More than 40% of U.S. honeybee colonies died in a 12-month period ending in April, extending a troubling trend that has scientists scrambling for a solution and professional beekeepers struggling to stay in business.
The Agriculture Department said in its annual honeybee survey released Wednesday that beekeepers are starting to lose large numbers of bees during both the summer and winter—presenting scientists with a new wrinkle since die-offs had generally occurred during the cold winter months.
“I think the situation is changing,” said Dennis vanEngelsdorp, an expert on honeybees at the University of Maryland. “It remains bad but I don’t know if we can assume the same thing is happening year to year.”
For the first time since the survey began five years ago, the summer loss rates exceeded the winter loss rates, suggesting bees are becoming vulnerable during a time of the year they were thought to be healthy and robust. The most recent summer loss rate reached 27%, up from 20%.
While the precise cause of the honeybee crisis is unknown, scientists generally blame a combination of factors, including poor diets and stress. Some bees die from infestations of the Varroa mite, a bloodsucking parasite that weakens bees and introduces diseases to the hive.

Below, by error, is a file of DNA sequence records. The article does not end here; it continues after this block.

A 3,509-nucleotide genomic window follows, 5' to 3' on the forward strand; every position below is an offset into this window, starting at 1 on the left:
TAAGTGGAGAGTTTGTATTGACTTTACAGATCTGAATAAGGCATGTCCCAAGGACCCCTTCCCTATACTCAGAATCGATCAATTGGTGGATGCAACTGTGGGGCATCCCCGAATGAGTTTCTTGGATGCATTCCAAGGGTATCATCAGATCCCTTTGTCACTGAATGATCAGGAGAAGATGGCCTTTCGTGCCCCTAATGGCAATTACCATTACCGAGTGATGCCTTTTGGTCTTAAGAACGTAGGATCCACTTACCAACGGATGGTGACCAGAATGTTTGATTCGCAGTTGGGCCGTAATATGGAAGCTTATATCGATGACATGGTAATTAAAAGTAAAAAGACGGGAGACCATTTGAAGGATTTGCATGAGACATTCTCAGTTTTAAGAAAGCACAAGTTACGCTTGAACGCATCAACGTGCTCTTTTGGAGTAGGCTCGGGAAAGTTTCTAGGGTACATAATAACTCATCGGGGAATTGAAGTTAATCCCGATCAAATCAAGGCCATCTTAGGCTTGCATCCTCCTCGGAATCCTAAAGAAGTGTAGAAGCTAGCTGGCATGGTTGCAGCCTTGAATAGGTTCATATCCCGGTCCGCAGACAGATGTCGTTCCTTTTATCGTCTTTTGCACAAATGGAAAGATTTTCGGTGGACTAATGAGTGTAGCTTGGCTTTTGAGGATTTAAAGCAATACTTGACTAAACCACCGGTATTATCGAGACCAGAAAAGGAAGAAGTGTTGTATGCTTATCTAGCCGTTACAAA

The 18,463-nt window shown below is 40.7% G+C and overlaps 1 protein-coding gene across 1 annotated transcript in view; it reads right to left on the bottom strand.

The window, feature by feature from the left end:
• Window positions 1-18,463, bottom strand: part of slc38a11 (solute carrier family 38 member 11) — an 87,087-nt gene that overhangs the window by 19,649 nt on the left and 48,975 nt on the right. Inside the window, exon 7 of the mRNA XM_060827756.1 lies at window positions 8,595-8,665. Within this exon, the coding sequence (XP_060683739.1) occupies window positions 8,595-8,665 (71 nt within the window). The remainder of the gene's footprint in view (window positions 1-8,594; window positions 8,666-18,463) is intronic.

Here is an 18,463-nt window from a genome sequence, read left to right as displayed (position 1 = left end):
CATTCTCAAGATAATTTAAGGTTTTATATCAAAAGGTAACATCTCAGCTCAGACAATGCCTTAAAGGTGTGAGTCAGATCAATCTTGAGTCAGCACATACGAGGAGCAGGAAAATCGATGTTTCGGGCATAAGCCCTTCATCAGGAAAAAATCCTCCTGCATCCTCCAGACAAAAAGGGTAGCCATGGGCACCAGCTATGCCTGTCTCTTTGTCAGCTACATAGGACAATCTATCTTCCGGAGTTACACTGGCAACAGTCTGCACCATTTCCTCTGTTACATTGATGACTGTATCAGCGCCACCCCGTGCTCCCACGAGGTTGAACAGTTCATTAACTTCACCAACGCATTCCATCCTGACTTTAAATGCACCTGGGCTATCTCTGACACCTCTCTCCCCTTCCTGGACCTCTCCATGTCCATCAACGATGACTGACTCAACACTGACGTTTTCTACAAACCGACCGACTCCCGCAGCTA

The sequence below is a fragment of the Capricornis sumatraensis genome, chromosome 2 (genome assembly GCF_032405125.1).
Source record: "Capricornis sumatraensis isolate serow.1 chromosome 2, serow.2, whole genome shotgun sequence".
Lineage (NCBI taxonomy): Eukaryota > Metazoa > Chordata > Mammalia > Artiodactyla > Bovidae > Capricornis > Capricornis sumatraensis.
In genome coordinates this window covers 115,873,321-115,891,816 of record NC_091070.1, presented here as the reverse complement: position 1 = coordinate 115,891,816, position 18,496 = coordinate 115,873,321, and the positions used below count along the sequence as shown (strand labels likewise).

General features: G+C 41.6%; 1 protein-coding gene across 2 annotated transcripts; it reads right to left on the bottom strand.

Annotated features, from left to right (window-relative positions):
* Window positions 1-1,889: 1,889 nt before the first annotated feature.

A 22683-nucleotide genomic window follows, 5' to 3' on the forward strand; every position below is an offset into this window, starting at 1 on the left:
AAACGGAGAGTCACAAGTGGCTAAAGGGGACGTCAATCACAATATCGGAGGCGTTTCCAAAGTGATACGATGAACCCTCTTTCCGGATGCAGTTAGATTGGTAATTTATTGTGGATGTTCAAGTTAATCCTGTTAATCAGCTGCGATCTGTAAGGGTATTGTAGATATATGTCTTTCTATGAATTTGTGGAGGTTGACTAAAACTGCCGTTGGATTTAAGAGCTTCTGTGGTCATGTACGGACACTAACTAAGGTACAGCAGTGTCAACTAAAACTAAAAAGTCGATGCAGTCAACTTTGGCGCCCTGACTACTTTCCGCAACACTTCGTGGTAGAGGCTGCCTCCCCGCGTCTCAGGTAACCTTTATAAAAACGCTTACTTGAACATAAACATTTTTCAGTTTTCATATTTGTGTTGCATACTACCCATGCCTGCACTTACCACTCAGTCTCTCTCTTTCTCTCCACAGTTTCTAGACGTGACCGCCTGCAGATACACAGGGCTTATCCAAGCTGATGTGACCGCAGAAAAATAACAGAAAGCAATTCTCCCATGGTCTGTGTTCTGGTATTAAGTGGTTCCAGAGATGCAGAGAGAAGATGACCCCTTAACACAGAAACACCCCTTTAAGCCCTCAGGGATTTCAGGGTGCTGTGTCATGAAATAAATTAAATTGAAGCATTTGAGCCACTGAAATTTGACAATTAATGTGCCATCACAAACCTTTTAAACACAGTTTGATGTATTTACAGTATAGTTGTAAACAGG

Environmental groups also point to a class of pesticides known as neonicotinoids. In April, the Environmental Protection Agency said it would stop approving new outdoor uses for those types of chemicals until more studies on bee health are conducted.
During the one-year period ending in April, beekeepers lost 42% of their colonies, according to the survey, marking the second-highest rate of loss since the Agriculture Department began tracking annual statistics in 2010. The loss rate was up from 34% during the previous 12-month period.
Bee deaths present a considerable challenge to professional beekeepers, who spend substantial amounts of time and money to replenish their colonies. Many beekeepers, already in their 50s and 60s, are considering early retirement or are being forced out of the business due to the expense.
Beekeepers have said they start to feel a financial pinch once annual loss rates rise above 19%.
“It’s just tough because [high loss rates] seem like the new norm today,” said Blake Shook, owner of Desert Creek Honey in Texas. “And that’s challenging because it’s not sustainable.”
A dwindling supply of beekeepers is problematic for the agriculture industry, which relies on honeybees to pollinate more than $15 billion of crops each year. Almond growers in California, already dealing with the state’s crippling drought, rely almost exclusively on honeybees for pollination.
“If beekeepers are going to meet the growing demand for pollination services, researchers need to find better answers to the host of stresses that lead to both winter and summer colony losses,” said Jeff Pettis, an entomologist at the Agriculture Department’s bee research lab.
The White House created a task force last year to study ways to prevent honeybee losses. It is expected to issue a national plan in coming weeks.
The honeybee crisis dates back to at least 2006, when beekeepers first reported a troubling phenomenon known as colony collapse disorder. Adult bees were simply vanishing from their hives, leaving behind the younger bees, the queen and the honey.
Beekeepers are witnessing fewer instances of colony collapse disorder but the overall high losses are still “very troubling,” Mr. Pettis said.